Ja’Lisa Calaway, who opened Ja’Lisa’s Gorgeous Extensions at the corner in 2017, is planning to use a grant to help pay for a new awning. She said the new awning will be at a steeper angle than the current one, increasing its visibility from the street.


To Calaway’s north, Katie Koster of the shop digs is using a grant to help cover a new mural on her north facade, a blank red wall facing 38th Street. Work on the mural started Oct. 2.

A few storefronts east, Crystal Zavada of the consignment boutique belle weather recently installed new windows and signage after moving the shop to 38th & Grand from 34th & Lyndale earlier this year. The projects cost north of $3,000, but Zavada paid about a third of that, thanks to a grant and a contribution toward the windows from her landlord.

Zavada said she wouldn’t have been able to afford the new features without the grant.

Jenkins, who represents the area, said the program has been a good investment, both in terms of building goodwill and improving neighborhood business districts. She noted that Mayor Jacob Frey has proposed allocating an additional $200,000 to the program in 2020, specifically to be used in the city’s six new “cultural districts.” The districts are commercial areas in neighborhoods where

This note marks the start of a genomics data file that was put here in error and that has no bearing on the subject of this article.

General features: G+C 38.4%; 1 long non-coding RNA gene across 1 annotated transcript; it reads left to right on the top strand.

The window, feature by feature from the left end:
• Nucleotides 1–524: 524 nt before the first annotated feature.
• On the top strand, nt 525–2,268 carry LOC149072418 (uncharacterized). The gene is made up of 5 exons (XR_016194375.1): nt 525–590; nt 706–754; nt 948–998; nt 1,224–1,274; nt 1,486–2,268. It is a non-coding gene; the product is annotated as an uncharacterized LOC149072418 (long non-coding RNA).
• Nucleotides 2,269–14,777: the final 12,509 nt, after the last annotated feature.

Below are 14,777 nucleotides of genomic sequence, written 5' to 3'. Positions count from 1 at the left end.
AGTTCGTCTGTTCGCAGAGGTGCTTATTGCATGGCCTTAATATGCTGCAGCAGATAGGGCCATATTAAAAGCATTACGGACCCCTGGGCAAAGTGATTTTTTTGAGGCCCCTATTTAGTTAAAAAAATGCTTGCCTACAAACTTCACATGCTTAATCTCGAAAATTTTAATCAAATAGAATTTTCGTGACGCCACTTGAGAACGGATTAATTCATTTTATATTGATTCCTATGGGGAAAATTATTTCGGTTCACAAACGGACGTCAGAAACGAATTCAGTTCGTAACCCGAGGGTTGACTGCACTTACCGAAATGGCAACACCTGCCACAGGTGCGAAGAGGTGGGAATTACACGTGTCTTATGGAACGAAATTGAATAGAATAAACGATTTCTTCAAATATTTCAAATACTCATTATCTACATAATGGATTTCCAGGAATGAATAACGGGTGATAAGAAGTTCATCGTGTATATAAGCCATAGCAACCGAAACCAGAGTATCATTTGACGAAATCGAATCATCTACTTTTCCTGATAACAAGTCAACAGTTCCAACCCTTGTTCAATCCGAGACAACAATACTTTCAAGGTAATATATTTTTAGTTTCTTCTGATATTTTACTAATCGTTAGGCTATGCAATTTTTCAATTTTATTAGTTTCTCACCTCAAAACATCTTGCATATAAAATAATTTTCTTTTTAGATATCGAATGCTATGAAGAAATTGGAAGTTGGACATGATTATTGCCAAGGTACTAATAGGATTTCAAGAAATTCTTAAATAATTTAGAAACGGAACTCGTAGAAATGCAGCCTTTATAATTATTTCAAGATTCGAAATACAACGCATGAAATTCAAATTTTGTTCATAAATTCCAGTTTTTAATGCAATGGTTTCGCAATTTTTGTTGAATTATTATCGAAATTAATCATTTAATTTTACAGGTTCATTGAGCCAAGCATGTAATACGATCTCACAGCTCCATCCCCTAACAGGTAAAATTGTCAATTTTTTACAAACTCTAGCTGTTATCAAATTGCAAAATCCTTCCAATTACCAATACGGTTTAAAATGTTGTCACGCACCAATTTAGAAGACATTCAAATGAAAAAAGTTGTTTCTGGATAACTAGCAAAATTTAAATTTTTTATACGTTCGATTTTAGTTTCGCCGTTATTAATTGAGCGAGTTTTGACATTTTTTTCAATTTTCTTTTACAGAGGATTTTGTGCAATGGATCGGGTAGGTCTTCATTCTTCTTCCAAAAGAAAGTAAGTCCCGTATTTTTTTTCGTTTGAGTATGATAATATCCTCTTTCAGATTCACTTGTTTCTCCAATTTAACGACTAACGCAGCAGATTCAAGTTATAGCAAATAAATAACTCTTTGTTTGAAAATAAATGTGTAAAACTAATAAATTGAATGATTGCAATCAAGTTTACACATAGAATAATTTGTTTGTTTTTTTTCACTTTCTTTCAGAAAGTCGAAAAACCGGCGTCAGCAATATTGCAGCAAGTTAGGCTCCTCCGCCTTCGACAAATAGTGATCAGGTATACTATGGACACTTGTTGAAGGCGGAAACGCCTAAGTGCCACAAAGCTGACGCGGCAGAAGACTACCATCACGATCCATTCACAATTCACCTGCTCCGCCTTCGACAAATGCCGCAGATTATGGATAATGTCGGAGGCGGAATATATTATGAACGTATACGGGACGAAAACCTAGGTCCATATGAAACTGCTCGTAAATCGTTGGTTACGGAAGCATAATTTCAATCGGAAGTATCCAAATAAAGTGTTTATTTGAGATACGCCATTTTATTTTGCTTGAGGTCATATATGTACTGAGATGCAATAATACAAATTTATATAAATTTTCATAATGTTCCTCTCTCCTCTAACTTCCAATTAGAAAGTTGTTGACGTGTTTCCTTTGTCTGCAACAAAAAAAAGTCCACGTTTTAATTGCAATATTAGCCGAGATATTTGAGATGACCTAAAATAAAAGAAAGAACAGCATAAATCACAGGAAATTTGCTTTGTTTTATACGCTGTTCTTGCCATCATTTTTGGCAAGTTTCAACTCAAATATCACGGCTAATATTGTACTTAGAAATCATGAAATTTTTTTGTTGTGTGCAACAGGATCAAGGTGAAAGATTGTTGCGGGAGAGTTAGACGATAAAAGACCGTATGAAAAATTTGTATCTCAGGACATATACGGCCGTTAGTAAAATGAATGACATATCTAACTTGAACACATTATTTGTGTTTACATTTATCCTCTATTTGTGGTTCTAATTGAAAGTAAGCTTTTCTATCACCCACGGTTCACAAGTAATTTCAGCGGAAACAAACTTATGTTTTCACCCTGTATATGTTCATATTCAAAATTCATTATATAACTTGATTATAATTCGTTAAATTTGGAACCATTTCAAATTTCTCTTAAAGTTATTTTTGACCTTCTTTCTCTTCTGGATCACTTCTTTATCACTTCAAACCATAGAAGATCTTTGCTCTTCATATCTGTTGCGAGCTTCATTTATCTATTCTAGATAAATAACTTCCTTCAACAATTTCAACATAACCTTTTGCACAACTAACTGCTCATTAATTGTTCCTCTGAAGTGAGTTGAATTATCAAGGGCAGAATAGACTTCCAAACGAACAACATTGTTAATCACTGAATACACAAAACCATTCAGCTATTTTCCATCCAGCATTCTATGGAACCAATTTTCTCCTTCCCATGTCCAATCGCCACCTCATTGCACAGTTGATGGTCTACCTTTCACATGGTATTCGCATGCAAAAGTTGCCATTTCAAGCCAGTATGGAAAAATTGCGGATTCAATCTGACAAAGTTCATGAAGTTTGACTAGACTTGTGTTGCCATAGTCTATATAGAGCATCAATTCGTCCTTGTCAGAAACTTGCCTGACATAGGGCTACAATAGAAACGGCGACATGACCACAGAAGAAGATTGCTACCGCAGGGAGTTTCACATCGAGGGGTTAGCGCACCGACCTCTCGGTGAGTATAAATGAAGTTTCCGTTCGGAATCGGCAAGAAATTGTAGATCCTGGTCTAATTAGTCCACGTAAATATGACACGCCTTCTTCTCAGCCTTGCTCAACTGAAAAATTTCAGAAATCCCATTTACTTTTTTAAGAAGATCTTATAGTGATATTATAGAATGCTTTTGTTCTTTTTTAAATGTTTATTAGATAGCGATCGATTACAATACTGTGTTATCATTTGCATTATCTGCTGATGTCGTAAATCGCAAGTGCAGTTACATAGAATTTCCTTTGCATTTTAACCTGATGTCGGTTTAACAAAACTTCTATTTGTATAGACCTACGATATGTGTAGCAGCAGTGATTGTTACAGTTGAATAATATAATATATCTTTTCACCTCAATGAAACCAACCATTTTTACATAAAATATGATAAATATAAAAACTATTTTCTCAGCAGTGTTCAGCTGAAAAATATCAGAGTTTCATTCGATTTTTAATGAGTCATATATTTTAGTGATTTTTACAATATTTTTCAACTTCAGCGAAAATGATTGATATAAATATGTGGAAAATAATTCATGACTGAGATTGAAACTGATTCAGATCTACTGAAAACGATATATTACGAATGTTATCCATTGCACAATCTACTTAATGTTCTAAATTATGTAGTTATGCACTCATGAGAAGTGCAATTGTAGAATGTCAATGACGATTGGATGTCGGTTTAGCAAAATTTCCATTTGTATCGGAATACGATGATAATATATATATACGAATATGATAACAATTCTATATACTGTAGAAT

the majority of residents are people of color. (It’s unlikely that any will extend west of Interstate 35W or south of Interstate 394.)

Statistical research on the economic return of facade-improvement programs is scarce, but a 2014 University of Wisconsin–Extension study found that, in general, many business operators experience an increase in sales as a result of storefront-improvement projects. The study noted that even small investments can generate significant returns and that nearby businesses often experience increased sales and initiate their own storefront improvements when their neighbors complete projects.

Jenkins said small businesses like the ones at 38th & Grand help keep communities relevant and can help reduce greenhouse gas emissions by eliminating the need for longer car trips.

“[They] help create a more comprehensive community,” she said, “a feeling of community and connectivity that helps keep communities strong.”